Just what are the latest facts and implications about our obesity epidemic in the U.S.?
This data is from the U.S. Centers of Disease Control and Prevention in February 2020 and presented in Life Extension Magazine, May 2020.
- A startling result is that 42.4% of adults are obese. Additionally, 31.8% were overweight.
- This situation is expected to not improve statistically. A study in the New England Journal of Medicine estimates that by 2030, the percentage of obese American adults will rise to 48.9%. These percentages reflect a total of $446 billion dollars of medical costs annually.
- Women, African Americans, and those with a low socioeconomic status are affected at a significantly higher rate.
What are the medical implications?
- Excess body weight increases the risk of developing and dying from a broad spectrum of cardiovascular diseases, cognitive disorders (e.g. Alzheimer’s) and at least 13 different types of cancers.
- Obesity has been determined to be the underlying cause of approximately 20% of deaths in the United States.
- An analysis of 57 studies encompassing 900,000 individuals published in Lancet found that for every 5 point increment in Body Mass Index was associated with a 30% increased mortality risk.
- Additional negative effects of excess weight include fatty liver disease, sleep apnea, chronic pain syndromes like low back pain, IBS, osteoarthtis, depression, negative pregnancy outcomes, and chronic inflammation.
Foods that Kill
There are many factors that contribute to the rise in obesity rates; however, diet and lifestyle have recently been identified and collectively referred to as components of the Standard American Diet (SAD). One of these is processed food.
- Processed foods tend to be high in added sugar, salt, oil and unhealthy fats are often mentioned as well as ultra-processed foods that are so altered that they hardly resemble their original whole-food state.
- The food industry refers to them as an “industrial product” loaded with additives that attempt to enhance the food’s characteristics such as food stability, shelf life, textures, colors, and flavors. They are often referred to as emulsifiers, humectants, and sequestrants or others that have barely recognizable names. Ultra-processed foods are often ready-to-eat, require minimal preparation and are highly marketed. Ultra-processed foods account for more than 60% of dietary energy in the U.S.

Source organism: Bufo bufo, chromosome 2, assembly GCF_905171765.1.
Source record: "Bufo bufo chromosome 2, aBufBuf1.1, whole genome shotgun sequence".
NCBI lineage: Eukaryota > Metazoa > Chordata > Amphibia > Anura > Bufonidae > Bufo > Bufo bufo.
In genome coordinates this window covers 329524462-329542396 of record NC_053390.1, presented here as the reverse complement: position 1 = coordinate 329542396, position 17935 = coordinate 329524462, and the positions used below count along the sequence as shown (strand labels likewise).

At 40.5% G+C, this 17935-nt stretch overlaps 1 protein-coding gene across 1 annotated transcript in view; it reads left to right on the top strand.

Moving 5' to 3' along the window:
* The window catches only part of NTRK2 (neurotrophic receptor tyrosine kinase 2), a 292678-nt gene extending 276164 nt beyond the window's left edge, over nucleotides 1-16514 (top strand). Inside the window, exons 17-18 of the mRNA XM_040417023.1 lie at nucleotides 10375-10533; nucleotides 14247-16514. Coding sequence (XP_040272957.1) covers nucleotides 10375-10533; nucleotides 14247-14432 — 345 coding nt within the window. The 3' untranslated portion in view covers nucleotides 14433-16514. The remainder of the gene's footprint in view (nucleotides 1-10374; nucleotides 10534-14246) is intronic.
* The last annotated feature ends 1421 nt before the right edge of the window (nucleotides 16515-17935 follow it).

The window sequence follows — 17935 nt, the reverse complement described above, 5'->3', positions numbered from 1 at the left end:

- Populations that have the lowest intake of processed foods exist and have been recently studied and known as the Blue Zones. These are groups of individuals that live an average of 10 years longer than those in cultures who consume the SAD, otherwise known as the Western diet. These areas are found around the globe in Sardinia, Italy, Ikaria, Greece, Okinawa, Loma Linda, California, and Nicoya, Costa Rica.
- An observational study of Spanish university graduates followed participants for a median of 10.4 years. Consumption of an average of 5.3 servings of ultra-processed food per day, compared to an average of less than 1.5 servings per day, was associated with a 62% increase for all-cause mortality. For each additional serving, this risk increased by 18%.
What Is the Optimal Diet?
There are numerable reports on the health benefits of vegan, vegetarian, or plant-based diets. However, there is one diet that has been studied extensively for its healthy effects called the Mediterranean Diet. There is no one Mediterranean diet; however, it is usually associated with the intake of vegetables, fruits, whole grains, beans, nuts and seeds, extra-virgin olive oil, fish, seafood, moderate amounts of poultry, eggs, and dairy products. Red meat and sweets are limited as well as a low intake of processed foods. A moderate intake of wine is acceptable. (moderate = 1-2 glasses).
I may be paranoid but salad bars have never been appealing to me. The lettuce alone sits there sometimes for long periods of time and the temperature is almost impossible to maintain to be constant at less than 40 degrees. F. Anything above that for cold foods is called the danger zone for microbe growth. That zone is so important in practicing food safety principles and your health.
Note: The coronovirus itself has never been implicated in any food safety issue to my knowledge. However, until it is determined what its modes of transmission are beyond any doubt, food safety is a good idea for general healthy principles anyway.
We know in times like these, our sugar intake is the last concern on our minds. In fact, we may be eating more of it due to stress and discontent of our current environment. But when this horrible pandemic is over, we have to try to get back to improving our diets as much as possible to make up for lost time. Here is a good article about sugar intake that is in reality reasonable and informative in general about the glycemic index, fructose, and artificial sweeteners and processed foods.
The following article covers the role of fiber in our diet and how it contributes to health. The rise in inflammatory bowel disease (Crohn’s disease and ulcerative colitis) has triggered a new interest in the role of fiber that is sadly deficient in the Standard American Diet (SAD). Could a lack of fiber be implicated?
The dictionary defines it as:
Dietary fiber(British spelling fibre) or roughage is the portion of plant-derived food that cannot be completely broken down by human digestive enzymes. It has two main components:
- Soluble fiber – which dissolves in water – is readily fermented in the colon into gases and physiologically active by-products, such as short-chain fatty acids produced in the colon by gut bacteria; it is viscous, may be called prebiotic fiber, and delays gastric emptying which, in humans, can result in an extended feeling of fullness.
- Insoluble fiber – which does not dissolve in water – is inert to digestive enzymes in the upper gastrointestinal tract and provides bulking. Some forms of insoluble fiber, such as resistant starches, can be fermented in the colon. Bulking fibers absorb water as they move through the digestive system, easing defecation.